Posted by Joel Martinsen on Wednesday, July 22, 2009 at 3:24 PM
A group of more than 150 steel furnaces stretching two kilometers across a hillside was recently discovered in Gansu Province.
The furnaces date from the Great Leap Forward, when the entire country was mobilized to turn scrap iron into steel using small-scale furnaces, with the aim of doubling the national output. The project was a total disaster and the furnaces were abandoned two years later.
Some of the furnaces are in remarkably good condition, writes Cao Yong in the Lanzhou Morning Post:
The Lanzhou Morning Post report, which was reprinted in newspapers around the country alongside the photo reproduced above, does not provide any larger context for the "backyard" (土法) furnaces or the Great Leap Forward's steel production drive.
In a The Beijing News op-ed, Wu Zuolai, a cultural critic and current president of the journal Theory and Criticism of Art and Literature (文艺理论与批评), delved into the "Great Leap Forward mentality" and argued for the preservation of the furnaces as a way to carry on the memory of that time:
"Ruins of Great Leap Forward smelters" should be preservedby Wu Zuolai / TBN
A cultural heritage survey in Sunan County discovered a large area of backyard iron furnaces from the Great Leap Forward. One hundred fifty nine of them altogether, around fifty of which are mostly intact. The smelters stand eight meters high at their tallest and up to fourteen meters around, and they are possibly the largest, most numerous, and best-preserved group of Great Leap Forward smelters in the country. The county government has named the ruins a protected cultural heritage site. (From the Yangcheng Evening News, July 20)
Half a century has passed in the blink of an eye, and the backyard smelters of the Great Leap Forward have at last become ruins, lying there on the ground for people to reflect upon. History is recorded in words, but the preservation of a group of relatively intact iron furnaces is extremely valuable. The men and women who labored to refine iron in that era have grown old, and it is hard to imagine what feelings and memories will be brought to mind when they see the furnaces that they constructed and the “products” they produced.
On August 17, 1958, a resolution calling on the Whole Party and People to Strive to Produce 10.7 Million Tons of Steel sparked a great mass movement to produce steel. If we think along those lines, we could say that the steel production campaign was a result of China’s positive enthusiasm at the time as well as anxiety over development on the part of a backward country, and a forceful call could irresistibly become a duty and a mission for which the entire populace would strive and struggle.
People who experienced that time recall that whole forests were cut down to make charcoal to burn, bringing immense disaster to the environment. And because some areas were unable to produce acceptable steel, the people had to break apart their cooking pots and melt them down in the furnaces, and as a result, unusable lumps of iron were all that was produced. One unforeseen consequence was that real cultural heritage was plundered during the steel production campaign. The two-storey tower at the famous Hangu Pass* was torn down, and inscriptions accumulated over the course of two thousand years were destroyed. Wuwei County,* Gansu, was an important northwestern garrison in the Tang Dynasty, and its city wall, built of large bricks, towered for a thousand years. But those thousand-year-old bricks became part of the furnaces.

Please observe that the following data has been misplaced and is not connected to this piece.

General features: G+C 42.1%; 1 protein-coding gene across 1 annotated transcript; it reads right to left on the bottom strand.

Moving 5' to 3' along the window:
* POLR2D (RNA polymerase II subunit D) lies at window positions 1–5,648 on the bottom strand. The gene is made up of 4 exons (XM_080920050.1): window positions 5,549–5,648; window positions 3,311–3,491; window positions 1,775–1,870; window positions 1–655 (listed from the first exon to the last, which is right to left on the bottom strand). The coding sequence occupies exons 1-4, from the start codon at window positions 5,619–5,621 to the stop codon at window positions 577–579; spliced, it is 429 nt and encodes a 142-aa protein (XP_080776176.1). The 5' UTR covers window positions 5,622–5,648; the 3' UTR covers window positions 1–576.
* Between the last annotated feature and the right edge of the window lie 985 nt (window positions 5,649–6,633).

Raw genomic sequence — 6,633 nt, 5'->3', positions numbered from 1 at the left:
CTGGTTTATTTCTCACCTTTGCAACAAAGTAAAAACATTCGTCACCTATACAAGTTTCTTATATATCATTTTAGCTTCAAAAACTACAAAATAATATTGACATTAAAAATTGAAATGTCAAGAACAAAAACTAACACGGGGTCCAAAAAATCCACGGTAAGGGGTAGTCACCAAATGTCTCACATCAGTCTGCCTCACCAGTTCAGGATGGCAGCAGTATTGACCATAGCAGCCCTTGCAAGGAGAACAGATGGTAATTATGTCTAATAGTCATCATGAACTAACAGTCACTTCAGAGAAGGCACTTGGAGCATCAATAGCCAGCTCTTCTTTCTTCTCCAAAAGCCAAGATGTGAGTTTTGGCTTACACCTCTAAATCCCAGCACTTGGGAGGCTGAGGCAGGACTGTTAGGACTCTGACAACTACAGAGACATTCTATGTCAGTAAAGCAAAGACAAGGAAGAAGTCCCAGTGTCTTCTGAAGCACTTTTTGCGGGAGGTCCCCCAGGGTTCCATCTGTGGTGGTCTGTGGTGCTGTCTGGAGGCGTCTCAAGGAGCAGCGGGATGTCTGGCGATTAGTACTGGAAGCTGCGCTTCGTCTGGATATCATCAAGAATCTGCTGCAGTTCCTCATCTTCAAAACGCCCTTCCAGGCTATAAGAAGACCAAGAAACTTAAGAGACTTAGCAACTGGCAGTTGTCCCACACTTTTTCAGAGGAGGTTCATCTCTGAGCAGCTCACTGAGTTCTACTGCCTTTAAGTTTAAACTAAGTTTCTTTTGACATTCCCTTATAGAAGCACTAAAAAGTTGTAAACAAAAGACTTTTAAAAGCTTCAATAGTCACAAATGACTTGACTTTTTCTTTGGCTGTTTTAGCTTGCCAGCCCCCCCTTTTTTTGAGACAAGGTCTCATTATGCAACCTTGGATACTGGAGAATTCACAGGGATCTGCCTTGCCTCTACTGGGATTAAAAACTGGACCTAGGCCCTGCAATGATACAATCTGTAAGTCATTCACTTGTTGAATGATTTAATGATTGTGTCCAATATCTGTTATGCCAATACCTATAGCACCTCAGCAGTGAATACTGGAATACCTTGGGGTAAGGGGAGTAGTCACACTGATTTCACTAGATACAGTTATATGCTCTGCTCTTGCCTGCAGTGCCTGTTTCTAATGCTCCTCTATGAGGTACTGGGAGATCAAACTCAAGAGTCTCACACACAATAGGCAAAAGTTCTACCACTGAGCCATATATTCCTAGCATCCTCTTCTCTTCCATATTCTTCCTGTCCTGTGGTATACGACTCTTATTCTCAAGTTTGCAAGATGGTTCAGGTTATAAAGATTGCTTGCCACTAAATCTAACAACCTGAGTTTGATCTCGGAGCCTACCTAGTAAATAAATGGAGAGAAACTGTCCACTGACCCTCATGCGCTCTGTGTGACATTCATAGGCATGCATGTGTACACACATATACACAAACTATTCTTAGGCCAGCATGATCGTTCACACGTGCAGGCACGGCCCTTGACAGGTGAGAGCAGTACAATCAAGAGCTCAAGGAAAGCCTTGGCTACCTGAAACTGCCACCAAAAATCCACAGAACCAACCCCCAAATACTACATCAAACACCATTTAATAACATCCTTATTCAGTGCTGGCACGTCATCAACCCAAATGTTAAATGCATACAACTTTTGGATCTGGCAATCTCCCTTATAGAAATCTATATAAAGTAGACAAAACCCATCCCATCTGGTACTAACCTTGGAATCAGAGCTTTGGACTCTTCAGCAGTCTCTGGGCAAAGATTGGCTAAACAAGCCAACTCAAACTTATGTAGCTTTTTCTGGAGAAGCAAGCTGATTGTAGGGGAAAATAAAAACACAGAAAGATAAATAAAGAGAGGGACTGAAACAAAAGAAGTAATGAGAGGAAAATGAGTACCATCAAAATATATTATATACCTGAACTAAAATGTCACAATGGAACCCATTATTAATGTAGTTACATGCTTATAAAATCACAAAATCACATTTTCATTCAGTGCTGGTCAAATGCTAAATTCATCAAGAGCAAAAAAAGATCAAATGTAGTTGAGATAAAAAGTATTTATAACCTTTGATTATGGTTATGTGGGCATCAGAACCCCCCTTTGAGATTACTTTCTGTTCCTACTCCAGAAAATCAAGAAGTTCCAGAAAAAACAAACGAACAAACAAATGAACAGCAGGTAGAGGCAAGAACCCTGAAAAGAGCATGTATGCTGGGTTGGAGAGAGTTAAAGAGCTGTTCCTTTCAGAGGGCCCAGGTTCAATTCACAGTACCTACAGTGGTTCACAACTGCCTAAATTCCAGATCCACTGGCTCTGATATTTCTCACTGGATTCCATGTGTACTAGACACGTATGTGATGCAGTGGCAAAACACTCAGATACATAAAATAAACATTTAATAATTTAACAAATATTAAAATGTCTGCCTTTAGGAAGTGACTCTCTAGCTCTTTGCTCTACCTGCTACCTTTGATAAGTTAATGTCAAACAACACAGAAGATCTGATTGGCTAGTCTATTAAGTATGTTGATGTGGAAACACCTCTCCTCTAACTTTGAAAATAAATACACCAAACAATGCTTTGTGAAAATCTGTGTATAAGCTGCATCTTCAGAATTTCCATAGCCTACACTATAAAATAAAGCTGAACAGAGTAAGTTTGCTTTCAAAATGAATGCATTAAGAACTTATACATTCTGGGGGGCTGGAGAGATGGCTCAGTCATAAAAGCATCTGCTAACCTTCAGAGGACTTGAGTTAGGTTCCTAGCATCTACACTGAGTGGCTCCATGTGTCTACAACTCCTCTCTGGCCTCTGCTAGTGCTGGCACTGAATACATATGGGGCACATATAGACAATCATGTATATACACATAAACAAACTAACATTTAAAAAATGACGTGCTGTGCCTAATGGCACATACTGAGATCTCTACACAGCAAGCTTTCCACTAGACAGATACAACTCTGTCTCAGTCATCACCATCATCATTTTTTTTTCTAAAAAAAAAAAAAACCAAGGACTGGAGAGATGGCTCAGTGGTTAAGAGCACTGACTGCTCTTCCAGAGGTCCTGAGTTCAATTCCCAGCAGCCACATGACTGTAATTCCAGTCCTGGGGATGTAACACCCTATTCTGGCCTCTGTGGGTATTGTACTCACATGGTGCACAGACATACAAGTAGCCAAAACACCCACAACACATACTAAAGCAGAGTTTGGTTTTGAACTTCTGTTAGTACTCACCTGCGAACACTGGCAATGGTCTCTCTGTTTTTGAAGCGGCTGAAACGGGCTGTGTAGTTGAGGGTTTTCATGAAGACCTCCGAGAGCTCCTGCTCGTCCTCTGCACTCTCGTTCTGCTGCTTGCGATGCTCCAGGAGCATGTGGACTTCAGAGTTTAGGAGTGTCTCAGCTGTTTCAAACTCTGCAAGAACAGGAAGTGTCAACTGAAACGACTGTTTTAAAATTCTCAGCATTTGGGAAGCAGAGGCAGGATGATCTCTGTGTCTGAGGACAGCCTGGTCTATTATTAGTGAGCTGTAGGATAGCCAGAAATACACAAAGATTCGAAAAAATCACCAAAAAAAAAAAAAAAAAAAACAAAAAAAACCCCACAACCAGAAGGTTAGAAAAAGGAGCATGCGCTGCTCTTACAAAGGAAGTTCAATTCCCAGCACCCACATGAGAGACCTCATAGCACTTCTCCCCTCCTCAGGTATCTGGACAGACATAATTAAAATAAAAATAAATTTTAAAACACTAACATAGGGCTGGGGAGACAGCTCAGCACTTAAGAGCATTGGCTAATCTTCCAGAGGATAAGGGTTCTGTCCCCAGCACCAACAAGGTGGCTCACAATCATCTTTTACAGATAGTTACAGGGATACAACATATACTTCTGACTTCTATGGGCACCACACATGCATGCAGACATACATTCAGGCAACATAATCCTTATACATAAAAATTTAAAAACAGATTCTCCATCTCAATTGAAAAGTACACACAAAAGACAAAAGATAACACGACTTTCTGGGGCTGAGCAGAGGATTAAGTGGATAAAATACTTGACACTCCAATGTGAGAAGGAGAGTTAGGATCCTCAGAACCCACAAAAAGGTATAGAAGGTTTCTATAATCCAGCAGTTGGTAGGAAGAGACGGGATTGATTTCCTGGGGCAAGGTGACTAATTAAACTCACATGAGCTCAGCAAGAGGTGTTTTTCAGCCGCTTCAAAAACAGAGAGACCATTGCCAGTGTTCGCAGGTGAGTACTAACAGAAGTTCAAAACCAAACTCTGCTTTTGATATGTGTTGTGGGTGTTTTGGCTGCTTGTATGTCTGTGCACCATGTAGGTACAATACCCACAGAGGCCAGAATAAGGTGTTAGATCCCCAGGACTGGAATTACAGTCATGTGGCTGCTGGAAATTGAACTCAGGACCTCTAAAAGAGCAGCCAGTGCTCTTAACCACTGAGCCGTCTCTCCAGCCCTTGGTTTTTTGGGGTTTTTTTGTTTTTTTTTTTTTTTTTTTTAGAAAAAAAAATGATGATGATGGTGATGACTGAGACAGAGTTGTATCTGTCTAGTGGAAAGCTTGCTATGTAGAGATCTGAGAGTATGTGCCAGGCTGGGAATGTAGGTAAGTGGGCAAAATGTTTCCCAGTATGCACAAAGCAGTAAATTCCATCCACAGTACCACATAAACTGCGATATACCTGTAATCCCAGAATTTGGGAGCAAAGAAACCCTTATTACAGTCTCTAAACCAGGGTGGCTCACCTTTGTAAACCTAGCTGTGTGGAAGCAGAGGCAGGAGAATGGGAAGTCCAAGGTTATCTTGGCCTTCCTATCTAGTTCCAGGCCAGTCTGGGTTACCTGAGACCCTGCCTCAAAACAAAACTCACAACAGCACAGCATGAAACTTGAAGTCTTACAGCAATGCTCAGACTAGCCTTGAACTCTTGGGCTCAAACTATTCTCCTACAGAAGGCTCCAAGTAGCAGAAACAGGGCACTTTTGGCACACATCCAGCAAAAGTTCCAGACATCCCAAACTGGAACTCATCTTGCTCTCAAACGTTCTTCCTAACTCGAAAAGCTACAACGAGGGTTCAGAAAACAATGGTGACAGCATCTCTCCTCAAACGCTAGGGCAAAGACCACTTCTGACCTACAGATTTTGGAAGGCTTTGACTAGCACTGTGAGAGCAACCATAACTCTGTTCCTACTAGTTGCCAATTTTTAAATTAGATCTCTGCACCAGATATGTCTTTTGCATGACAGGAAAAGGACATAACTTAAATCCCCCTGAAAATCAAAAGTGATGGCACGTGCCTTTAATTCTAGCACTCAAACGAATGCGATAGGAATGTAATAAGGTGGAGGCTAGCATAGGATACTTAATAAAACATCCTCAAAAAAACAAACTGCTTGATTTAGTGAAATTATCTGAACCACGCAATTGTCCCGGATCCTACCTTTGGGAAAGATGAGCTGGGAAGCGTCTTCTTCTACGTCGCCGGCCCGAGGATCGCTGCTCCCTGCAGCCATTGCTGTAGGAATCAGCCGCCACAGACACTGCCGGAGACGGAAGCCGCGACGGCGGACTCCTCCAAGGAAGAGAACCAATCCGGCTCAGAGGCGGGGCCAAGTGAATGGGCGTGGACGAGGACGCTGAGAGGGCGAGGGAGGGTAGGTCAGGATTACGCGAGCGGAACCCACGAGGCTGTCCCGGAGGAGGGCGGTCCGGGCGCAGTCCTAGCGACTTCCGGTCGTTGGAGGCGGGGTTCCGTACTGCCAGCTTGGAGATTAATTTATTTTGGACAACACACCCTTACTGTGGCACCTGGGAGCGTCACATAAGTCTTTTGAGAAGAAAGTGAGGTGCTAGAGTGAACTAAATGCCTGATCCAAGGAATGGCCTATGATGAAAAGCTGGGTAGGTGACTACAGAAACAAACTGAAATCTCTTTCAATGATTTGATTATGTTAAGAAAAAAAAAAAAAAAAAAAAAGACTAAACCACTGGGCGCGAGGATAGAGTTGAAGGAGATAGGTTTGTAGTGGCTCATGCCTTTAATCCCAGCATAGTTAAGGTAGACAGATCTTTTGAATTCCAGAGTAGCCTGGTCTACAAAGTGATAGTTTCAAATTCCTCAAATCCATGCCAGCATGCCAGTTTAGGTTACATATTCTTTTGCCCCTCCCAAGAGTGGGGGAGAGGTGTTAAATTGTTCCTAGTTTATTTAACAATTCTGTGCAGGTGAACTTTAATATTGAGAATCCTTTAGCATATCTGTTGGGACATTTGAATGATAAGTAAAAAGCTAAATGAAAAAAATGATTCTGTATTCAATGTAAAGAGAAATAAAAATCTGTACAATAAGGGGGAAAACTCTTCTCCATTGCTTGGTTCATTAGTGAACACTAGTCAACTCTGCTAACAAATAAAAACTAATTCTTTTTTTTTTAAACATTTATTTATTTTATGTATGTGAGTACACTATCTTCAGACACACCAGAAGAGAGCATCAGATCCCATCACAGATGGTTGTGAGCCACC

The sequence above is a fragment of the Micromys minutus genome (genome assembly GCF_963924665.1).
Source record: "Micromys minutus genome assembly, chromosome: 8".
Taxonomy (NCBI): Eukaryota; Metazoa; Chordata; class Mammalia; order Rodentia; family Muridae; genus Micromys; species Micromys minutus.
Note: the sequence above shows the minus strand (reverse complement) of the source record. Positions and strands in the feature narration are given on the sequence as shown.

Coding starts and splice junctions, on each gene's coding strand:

There are natural laws that govern nature: you can't pull on shoots to help them grow. Similarly, social and economic development has its own set of laws: all-out effort won't bring accelerated economic growth overnight. In those days, iron was the "supreme commander," iron was everything. That was the extreme mentality of the Great Leap Forward. Society no longer meant unified economic development. It was forced to make immense, unconditional sacrifices for the cause of increasing a particular type of output, and spiritual victories were won by realizing a particular target. As a result, the views of those who opposed rash advances were criticized, and they were sidelined as obstacles to rapid development. Radical speech, thinking, and officials became the mainstream and its guiding forces.
The past has become a memory and a historical lesson. But has the mentality of the Great Leap Forward been entirely eradicated? Faced with this massive cluster of iron smelters, we have much to reflect upon. Public, scientific, and democratic decision making must not be merely empty words but must be put into practice in every project.
Now that backyard iron furnaces have become a new cultural heritage site, I propose that there be a corresponding set of initiatives, such as the establishment of a small museum in the northwest in memory of the Great Leap Forward, which will collect contemporary documents. Particularly important are the memories of the people who endured it, and it would be even more meaningful if they could be recorded on film. If cultural relics protection is sought, and if a park is to be built around the ruins, we also hope that it will the methods of the Great Leap Forward will not be employed. As few man-made structures as possible should be erected in the area around the furnaces so that their original appearance can be retained. This is the best way to respect and preserve historical relics.
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Big in China: An adapted excerpt from Big In China: My Unlikely Adventures Raising A Family, Playing The Blues and Becoming A Star in China, just published this month. Author Alan Paul tells the story of arriving in Beijing as a trailing spouse, starting a blues band, raising kids and trying to make sense of China.
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